4. Read the README.md file, copy the config.php-dist file to config.php, and complete the necessary information about your database username, password, database name, and server.  You can also turn on the “simple” updating method. There is an automatic update function using a daemon, but the simple will work for a small site.  Update:  here’s another installation checklist for Ubuntu but it also has the simplest explanation I’ve seen for activating the daemon.

5.  I didn’t see this mentioned in any of the tutorials but you also need to secure the files themselves.  In the folder where you extracted the files from step 1, make sure you set the ownership and rights.  I again copied WordPress, so my Tiny Tiny installation uses the www-data user.  The files and directories should be as secure as you can make them:  chmod files 644 and directories 755.

At this point you’re ready to go.  I went to http://mydomain/tiny-folder-name and saw the login screen.   I logged in (username:  admin, password:  password) and changed the password and created a new user.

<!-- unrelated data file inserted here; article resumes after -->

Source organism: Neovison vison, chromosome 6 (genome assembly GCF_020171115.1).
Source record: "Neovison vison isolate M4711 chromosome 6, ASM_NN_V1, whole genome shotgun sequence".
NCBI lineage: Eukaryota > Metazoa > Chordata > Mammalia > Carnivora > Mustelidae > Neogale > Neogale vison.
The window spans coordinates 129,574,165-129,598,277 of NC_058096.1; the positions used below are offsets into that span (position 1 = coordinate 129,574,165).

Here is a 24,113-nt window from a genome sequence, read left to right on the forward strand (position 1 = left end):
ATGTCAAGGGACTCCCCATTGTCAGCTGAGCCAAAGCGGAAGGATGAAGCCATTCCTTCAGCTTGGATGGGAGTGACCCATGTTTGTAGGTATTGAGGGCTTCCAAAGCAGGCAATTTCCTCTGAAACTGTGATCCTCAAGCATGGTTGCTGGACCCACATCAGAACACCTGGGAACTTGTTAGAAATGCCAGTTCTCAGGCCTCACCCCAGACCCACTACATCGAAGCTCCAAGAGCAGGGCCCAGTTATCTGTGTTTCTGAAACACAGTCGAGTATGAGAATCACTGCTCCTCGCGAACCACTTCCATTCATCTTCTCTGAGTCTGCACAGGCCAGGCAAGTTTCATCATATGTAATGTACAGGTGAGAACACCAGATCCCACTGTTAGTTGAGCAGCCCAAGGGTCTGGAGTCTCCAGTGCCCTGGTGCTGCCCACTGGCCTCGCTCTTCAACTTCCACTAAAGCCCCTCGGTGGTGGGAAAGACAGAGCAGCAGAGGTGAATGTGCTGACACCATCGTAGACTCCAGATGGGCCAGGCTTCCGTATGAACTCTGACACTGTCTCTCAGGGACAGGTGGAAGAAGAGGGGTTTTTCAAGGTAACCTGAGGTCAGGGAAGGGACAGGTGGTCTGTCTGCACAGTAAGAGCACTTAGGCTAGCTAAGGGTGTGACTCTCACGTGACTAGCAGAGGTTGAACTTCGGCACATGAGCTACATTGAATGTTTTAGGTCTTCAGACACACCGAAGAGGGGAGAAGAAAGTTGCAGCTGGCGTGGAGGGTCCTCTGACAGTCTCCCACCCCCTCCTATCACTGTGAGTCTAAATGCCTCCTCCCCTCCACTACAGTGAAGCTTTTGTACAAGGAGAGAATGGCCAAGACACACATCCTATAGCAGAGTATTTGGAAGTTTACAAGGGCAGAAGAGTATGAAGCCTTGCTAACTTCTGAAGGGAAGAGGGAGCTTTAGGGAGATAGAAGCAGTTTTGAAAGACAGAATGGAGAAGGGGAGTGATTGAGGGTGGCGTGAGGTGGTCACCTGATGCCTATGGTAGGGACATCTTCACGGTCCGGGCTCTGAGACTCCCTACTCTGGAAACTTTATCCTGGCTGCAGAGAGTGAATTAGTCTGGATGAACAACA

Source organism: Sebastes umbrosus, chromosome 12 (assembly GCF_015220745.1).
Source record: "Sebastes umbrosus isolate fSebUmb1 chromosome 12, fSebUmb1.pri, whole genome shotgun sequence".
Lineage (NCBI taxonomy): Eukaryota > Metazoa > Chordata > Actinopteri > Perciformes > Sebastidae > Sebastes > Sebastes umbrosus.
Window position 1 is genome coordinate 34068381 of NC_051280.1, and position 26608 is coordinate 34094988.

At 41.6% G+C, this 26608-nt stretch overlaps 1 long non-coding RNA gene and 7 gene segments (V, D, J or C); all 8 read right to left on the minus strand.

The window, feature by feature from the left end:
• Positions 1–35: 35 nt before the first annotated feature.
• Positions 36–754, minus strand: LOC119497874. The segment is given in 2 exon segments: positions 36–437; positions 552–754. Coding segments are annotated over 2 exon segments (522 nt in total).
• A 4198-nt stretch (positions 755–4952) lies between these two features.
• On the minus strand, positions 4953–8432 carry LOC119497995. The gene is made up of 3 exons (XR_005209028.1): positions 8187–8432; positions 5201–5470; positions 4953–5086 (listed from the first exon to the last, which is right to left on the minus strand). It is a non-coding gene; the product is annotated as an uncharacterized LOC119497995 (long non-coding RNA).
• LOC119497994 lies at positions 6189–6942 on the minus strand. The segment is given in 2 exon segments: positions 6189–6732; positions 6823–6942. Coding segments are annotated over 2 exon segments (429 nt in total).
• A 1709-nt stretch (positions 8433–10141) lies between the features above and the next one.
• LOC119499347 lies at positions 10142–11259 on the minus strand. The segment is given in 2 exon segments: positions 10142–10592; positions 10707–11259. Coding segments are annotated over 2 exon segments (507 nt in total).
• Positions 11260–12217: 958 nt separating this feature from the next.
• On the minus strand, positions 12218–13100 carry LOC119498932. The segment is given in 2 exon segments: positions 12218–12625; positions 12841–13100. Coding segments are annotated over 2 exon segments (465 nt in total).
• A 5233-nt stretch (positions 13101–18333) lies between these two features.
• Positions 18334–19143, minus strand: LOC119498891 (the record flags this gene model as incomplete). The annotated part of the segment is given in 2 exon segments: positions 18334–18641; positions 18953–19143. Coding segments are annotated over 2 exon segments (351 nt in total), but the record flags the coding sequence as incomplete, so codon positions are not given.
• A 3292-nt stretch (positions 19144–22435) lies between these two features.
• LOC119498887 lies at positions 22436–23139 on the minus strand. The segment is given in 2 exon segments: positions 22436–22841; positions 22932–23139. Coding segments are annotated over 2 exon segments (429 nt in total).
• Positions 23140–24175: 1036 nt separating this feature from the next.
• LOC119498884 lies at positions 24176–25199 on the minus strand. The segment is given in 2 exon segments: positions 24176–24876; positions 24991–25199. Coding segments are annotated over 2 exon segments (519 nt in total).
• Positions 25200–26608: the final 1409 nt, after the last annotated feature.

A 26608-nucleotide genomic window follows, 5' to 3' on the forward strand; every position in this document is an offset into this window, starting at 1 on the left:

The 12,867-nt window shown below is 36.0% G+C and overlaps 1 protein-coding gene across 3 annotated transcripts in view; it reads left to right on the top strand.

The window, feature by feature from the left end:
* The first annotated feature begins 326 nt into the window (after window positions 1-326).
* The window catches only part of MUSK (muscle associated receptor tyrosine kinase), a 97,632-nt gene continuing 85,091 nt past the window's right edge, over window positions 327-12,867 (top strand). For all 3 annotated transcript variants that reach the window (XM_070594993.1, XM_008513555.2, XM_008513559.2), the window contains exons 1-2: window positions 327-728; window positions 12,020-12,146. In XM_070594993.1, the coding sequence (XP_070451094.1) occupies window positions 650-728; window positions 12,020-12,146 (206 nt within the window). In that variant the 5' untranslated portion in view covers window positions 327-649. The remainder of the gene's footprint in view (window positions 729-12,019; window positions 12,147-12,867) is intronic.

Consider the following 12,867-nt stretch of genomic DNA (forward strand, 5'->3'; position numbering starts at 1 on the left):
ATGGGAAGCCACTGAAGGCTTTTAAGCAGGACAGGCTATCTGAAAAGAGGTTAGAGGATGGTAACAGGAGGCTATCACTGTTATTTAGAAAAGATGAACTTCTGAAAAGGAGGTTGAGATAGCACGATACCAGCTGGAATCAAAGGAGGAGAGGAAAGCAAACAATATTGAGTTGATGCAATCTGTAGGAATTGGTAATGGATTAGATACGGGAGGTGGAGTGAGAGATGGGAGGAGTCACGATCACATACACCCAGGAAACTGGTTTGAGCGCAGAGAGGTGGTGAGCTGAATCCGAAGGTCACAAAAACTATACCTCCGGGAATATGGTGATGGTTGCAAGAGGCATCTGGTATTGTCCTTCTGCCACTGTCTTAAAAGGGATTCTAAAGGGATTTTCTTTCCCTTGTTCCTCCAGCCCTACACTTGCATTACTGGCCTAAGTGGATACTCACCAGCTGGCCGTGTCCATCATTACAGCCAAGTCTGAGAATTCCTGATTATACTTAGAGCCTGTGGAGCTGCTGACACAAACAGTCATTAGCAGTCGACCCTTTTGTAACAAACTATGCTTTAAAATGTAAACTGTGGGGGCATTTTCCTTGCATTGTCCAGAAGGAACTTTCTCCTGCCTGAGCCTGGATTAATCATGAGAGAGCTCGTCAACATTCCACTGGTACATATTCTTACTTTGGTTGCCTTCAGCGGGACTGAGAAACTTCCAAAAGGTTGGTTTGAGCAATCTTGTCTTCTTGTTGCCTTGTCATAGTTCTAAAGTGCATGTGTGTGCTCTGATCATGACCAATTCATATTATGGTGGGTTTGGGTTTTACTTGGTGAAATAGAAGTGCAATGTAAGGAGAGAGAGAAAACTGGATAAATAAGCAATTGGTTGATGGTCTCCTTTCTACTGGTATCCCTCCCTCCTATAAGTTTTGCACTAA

Add Your Users

This is one of the nice things about Tiny Tiny.  You can have more than one person using the server, with their own account and their own news feeds.  You can import your old Google Reader subscriptions.xml file under the OPML setting and there are a lot of other customization you can apply.

Tiny Tiny RSS server, user list of unread feeds
Tiny Tiny RSS server, user list of unread feeds

There is a lot of functionality under the hood.  You can customize the CSS to make it look the way you like across your entire installation, set up e-mail digests of information, control how many posts are stored and more.  Features I like:

  • Easy to read all unread messages and mark all read;